Closing non-essential businesses on a Sunday might be a little inconvenient and probably not welcome by the likes of B&Q, but that’s part of the point. Everyone needs a day of rest, and restricting the power to compel people to work on such a day would recognise that such compulsion should have its limits. Sunday closing allows people to have a day off without having to accept a financial penalty for doing so.

  5. Posted 25/12/2022 at 13:15 | Permalink

    Could you answer a question for me please. What year was it first legal for pubs to open christmas day? I am 65 and having argument with daughter 45 who says she was taken as a child to pubs on christmas day. I am sure pubs were shut. She was born 1978. As a 65 year old I despair of the world and what is happening on all fronts. I was born 1957 which was supposedly the happiest year !!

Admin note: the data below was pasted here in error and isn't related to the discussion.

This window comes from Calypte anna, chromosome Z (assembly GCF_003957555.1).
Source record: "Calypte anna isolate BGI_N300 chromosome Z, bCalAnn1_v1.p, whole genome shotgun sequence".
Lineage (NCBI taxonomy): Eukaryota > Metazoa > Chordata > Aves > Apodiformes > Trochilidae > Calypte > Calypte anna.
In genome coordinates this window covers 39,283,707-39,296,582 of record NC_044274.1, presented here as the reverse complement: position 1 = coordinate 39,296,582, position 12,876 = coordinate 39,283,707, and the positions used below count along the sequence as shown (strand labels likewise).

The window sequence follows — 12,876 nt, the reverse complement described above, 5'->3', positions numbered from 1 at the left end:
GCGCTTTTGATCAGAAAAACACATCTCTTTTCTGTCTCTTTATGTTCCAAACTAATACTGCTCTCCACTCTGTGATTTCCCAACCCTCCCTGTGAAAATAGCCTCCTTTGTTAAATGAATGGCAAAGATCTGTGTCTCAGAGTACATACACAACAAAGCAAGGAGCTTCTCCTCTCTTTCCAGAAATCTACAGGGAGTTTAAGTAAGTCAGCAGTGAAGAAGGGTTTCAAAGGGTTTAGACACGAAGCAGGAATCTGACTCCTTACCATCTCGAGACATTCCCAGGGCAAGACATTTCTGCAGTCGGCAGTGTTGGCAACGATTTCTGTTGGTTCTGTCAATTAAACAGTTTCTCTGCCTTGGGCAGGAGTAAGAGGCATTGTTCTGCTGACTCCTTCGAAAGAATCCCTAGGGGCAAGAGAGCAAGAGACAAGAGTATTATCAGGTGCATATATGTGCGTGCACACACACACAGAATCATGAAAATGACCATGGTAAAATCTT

6. Posted 25/04/2023 at 09:11 | Permalink

    Not withstanding that the Sabbath is actually on a Saturday (more accurately from sundown Friday to sundown Saturday), there is currently a push by the Roman Catholic Church (RCC) to introduce a worldwide day of rest each week, which would most likely be on a Sunday, for it was the RCC that decided to change the biblical Sabbath Day from Saturday to Sunday. Anyway it will be interesting to see how far the RCC actually get with this initiative. I can imagine the ‘pushback’ to this plan being robust given world governments are now primarily managed by big business. Nevertheless, it’s worth remembering that there is one of God’s Ten Commandments that begins with the word ‘Remember’ – most likely because God knew we would forget it and that’s the fourth commandment ‘Remember the Sabbath day and keep it holly.’

Leave a Reply

Your email address will not be published. Required fields are marked *